In practice, it becomes challenging for decision-makers to choose the correct method and technique when prioritizing requirements. In many cases, decision-makers are faced with the fact that not all requirements can be fully met due to limited resources and time. This means that it must be decided which of the requirements can be removed from the observed set of requirements and which requirements can be partially satisfied.

However, the development of models based on hybrid approaches that include a combination of different methods and techniques, as well as reaching consensus among stakeholders, can be considered as promising models in decision-making when prioritizing customer satisfaction (Wei et al, 2021).

The Requirements triage method is a handy tool for establishing relative priorities in the assessment of resources to meet user requirements, where requests are most often classified into three groups on a nominal scale, as follows:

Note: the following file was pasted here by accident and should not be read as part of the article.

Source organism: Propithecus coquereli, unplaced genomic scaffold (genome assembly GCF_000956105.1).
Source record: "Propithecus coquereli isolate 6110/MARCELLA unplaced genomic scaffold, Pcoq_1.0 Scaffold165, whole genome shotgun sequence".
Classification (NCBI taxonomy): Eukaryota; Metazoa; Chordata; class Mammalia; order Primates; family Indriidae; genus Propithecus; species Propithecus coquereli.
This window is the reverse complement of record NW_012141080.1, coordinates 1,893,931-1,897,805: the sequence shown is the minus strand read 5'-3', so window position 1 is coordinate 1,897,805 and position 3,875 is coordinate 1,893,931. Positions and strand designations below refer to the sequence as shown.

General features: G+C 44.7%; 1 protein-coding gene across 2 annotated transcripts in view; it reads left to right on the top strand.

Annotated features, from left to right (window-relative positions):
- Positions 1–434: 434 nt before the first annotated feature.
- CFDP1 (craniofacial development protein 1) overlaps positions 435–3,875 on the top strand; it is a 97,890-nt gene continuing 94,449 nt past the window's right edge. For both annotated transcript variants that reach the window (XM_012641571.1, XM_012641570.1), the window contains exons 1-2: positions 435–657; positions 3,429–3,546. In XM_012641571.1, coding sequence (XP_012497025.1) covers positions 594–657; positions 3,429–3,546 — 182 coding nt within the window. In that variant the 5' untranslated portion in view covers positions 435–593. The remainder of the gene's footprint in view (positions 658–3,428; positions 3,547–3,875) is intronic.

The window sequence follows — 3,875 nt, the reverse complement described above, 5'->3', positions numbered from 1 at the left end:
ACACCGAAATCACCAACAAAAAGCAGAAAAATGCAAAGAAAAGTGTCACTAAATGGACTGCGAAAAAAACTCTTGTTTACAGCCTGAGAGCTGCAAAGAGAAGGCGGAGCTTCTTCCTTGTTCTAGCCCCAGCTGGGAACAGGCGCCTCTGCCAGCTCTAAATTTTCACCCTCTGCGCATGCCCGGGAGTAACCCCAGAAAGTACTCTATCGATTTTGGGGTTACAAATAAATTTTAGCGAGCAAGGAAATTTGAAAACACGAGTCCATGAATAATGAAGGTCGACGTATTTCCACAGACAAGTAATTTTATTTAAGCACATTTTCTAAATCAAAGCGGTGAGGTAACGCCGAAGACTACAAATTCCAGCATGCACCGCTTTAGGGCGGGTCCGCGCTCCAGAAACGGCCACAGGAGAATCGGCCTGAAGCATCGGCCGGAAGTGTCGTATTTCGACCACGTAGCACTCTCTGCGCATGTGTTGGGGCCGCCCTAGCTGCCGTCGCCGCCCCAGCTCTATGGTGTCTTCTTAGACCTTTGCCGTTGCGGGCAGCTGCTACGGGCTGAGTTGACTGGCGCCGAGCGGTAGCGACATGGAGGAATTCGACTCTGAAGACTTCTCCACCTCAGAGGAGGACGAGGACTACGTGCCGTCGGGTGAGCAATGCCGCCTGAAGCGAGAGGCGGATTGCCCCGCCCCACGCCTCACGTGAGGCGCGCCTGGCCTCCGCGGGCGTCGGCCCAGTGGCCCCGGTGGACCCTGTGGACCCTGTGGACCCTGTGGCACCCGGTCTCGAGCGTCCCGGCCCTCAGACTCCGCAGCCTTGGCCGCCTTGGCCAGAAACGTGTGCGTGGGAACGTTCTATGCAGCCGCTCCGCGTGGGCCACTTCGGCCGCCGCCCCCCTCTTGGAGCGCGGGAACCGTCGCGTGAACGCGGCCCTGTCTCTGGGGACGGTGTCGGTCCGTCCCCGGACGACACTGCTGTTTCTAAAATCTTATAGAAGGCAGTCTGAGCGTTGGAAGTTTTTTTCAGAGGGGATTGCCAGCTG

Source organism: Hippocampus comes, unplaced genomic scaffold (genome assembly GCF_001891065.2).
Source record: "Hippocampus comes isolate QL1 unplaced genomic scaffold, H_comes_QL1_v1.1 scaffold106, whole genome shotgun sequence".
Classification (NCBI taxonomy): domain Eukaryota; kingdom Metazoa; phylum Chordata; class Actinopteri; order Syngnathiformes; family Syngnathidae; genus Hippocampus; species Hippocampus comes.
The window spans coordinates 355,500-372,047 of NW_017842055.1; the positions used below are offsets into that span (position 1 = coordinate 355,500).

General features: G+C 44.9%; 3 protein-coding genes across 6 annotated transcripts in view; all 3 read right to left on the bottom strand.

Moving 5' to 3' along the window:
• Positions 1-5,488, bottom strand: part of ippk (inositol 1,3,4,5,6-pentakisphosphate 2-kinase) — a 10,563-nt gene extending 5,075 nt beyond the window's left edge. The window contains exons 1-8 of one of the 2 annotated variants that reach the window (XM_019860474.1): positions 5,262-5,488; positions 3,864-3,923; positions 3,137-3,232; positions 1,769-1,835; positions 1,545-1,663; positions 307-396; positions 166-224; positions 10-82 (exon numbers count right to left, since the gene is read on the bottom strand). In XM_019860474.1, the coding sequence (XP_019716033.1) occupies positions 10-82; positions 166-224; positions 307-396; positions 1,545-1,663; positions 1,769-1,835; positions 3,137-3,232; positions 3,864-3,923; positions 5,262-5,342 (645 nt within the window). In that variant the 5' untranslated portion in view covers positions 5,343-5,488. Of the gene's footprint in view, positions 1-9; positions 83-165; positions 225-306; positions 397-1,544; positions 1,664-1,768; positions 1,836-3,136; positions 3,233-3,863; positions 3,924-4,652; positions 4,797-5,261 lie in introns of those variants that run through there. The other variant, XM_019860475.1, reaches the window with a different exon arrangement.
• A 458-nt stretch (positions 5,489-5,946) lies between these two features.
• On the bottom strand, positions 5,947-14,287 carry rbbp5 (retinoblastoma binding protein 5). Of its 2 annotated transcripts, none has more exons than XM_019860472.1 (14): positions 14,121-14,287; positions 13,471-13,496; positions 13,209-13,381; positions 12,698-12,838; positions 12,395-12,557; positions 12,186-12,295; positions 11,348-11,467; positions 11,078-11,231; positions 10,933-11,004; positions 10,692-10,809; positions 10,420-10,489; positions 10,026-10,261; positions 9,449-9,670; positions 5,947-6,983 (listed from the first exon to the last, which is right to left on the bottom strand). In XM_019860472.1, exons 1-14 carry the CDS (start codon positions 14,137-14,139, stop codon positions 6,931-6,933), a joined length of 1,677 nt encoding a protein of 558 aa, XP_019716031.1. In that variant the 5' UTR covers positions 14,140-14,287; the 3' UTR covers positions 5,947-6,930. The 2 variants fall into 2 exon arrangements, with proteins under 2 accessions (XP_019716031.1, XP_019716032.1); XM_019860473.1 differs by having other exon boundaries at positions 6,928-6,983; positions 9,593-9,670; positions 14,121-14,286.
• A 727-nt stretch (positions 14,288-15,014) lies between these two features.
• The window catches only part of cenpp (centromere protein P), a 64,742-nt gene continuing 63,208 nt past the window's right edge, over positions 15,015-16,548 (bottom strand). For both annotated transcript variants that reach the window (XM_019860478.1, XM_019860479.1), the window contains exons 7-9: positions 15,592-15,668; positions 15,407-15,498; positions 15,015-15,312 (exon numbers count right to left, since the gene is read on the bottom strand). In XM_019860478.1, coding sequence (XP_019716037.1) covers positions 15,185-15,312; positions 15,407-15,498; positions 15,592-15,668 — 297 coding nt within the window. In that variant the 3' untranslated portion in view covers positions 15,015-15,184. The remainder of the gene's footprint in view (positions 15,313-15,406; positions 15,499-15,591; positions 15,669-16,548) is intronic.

- High priority requirements (critical, fundamental), which must be fully met;

- Standard priority requirements (quite important), which can be partially met; and

- Low priority requirements (irrelevant, not mandatory), which do not have to be met in the observed period.

After the triage of requests, the next step is to rank those requests that can be partially met according to the degree of importance depending on their position on the ranking list.